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There is hope! We Can Successfully Represent You on These Charges.

Resisting and obstructing the police cases are often charged based on the slightest police allegations. These cases often arise when there may be a fight between two or more people or a disturbance among several people, perhaps a loud one, and the police feel overwhelmed and panicked. An officer might arrest someone for resisting and obstructing if they do not immediately follow a single shouted command. The legislature did not create the law to criminalize misunderstandings. A savvy and experienced resisting and obstructing defense attorney could show their client did not violate the law’s intent if there was a misunderstanding. Under these circumstances, the attorney can advocate for the dismissal of the charges. Additionally, in the heat of an unruly event, a person may often not even hear an order from the police due to distracting circumstances. The Defense Team with LEWIS & DICKSTEIN, P.L.L.C. has decades of experience successfully defending clients charged with Resisting and Obstructing the Police.

What are the elements of resisting and Obstructing in Michigan?

Every crime is made up of parts called elements. To convict a defendant, the prosecution must prove every element beyond a reasonable doubt. The elements of resisting and obstructing the police are:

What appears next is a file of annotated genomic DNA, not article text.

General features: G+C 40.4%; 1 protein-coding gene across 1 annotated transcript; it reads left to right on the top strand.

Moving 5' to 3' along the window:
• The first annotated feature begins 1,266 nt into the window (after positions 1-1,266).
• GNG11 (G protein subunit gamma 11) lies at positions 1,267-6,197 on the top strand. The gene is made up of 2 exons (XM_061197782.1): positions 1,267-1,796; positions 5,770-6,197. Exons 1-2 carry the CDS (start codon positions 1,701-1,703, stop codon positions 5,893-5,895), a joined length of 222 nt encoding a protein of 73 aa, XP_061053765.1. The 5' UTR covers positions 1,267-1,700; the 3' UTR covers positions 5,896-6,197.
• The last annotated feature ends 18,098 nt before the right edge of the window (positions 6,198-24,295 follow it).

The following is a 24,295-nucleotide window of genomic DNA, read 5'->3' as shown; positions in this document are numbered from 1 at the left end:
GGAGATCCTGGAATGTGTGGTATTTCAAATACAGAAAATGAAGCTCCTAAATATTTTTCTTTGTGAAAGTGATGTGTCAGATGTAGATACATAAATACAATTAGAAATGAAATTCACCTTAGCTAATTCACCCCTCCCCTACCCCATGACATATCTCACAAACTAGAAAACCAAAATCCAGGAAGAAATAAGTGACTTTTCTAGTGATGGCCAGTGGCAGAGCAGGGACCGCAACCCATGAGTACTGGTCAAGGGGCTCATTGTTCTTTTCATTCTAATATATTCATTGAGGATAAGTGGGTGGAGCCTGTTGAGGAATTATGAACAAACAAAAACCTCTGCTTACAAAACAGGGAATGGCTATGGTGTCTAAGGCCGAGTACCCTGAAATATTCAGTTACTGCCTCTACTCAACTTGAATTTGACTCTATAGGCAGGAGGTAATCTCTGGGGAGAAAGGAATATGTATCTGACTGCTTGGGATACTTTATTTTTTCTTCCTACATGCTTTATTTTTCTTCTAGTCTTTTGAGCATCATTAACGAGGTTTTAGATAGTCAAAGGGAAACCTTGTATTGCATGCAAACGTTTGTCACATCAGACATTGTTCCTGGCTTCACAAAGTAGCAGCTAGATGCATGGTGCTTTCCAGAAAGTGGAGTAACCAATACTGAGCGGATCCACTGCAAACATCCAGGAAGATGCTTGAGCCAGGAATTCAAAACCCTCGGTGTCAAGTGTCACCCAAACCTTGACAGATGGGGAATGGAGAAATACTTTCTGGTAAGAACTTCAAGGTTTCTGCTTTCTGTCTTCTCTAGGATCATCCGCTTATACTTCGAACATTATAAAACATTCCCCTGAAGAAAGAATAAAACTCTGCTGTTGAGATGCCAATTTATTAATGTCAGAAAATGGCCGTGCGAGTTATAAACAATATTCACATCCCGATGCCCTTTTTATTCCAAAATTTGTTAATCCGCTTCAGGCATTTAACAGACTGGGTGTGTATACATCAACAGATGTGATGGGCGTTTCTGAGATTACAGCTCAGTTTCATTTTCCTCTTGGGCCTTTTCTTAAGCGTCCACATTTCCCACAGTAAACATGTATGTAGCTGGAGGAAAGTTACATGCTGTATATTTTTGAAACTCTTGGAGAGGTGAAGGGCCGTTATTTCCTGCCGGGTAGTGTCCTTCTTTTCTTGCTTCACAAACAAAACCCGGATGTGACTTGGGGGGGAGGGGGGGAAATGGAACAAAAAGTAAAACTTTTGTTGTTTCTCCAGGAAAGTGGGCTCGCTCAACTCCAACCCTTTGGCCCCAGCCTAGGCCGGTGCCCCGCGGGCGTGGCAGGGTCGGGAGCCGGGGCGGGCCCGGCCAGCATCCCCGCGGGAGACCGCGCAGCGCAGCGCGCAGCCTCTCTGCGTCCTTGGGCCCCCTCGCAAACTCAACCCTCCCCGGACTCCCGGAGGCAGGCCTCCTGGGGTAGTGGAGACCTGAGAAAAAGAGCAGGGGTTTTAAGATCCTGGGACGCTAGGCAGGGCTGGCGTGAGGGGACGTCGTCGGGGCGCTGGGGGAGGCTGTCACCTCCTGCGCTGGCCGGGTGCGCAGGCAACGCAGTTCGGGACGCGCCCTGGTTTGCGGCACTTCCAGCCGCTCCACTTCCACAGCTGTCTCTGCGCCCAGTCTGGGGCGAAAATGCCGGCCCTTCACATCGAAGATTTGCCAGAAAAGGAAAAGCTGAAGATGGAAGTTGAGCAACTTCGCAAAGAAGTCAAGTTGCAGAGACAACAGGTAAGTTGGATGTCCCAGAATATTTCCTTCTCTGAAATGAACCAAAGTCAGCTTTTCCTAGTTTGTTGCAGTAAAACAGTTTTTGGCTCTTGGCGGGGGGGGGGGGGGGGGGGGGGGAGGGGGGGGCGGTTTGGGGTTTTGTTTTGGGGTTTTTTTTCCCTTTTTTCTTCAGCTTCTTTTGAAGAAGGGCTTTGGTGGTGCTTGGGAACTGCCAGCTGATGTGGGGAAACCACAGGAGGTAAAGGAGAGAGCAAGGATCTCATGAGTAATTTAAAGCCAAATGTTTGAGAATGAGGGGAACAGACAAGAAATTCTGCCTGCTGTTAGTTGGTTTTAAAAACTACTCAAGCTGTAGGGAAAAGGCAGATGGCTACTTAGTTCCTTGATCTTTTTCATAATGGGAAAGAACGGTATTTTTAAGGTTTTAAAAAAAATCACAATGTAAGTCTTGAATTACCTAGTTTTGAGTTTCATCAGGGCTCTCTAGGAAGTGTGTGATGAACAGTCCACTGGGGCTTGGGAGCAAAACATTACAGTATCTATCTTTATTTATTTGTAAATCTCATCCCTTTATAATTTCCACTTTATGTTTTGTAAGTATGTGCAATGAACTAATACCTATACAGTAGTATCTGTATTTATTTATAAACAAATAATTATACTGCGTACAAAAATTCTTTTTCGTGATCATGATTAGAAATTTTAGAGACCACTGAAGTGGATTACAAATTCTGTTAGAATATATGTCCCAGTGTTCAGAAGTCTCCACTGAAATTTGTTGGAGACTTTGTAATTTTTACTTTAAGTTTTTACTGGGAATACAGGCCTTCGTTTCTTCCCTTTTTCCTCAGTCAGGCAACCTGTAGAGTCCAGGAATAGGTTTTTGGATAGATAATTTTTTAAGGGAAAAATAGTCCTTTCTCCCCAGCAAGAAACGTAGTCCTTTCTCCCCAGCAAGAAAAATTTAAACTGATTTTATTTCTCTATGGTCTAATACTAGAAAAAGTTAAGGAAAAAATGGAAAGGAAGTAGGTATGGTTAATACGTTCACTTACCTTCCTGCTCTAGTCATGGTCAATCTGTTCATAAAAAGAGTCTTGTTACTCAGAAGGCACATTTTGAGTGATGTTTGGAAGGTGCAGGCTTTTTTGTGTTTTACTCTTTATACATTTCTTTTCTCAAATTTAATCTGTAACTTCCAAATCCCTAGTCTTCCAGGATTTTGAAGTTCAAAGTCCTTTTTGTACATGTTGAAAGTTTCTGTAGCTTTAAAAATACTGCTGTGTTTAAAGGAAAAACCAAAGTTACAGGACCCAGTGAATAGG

(1)​ The defendant assaulted, battered, wounded, resisted, obstructed, opposed, or endangered a police officer. The defendant must have actually resisted by what they said or did, but physical violence is not necessary. 

(2)​ The defendant knew or had reason to know that the person was a police officer performing their duties at the time.

(3) That the officer gave the defendant a lawful command, was making a lawful arrest, or was otherwise performing a lawful act.

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LEWIS & DICKSTEIN, P.L.L.C.’s defense attorneys have handled countless Resisting and Obstructing the Police cases over the past few decades, and we know exactly how to confront them. We presume our clients are innocent. Sadly, many attorneys do not. We will fight for you to prove to the judge, jury, and prosecutor that our client is innocent and that the government has insufficient evidence for a conviction. Our respected defense attorneys will leave no stone unturned, and we are not afraid to win, even on Resisting and Obstructing the Police cases. If you call us for a free consultation, we will take the time to listen to you, answer your questions, and work with you to develop a winning strategy.

The dedicated, zealous, and affordable resisting and obstructing defense attorneys at LEWIS & DICKSTEIN, P.L.L.C. have successfully represented thousands of clients on felony and misdemeanor charges in Oakland, Macomb, Wayne, Washtenaw, and Livingston Counties, and throughout Michigan. We have a well-earned reputation for providing the highest quality defense and aggressive representation, while showing empathy and care for each client.

Call us today at (248) 263-6800 for a free consultation or complete an online Request for Assistance Form. We will contact you promptly and find a way to help you.

We will find a way to help you and, most importantly,
we are not afraid to win!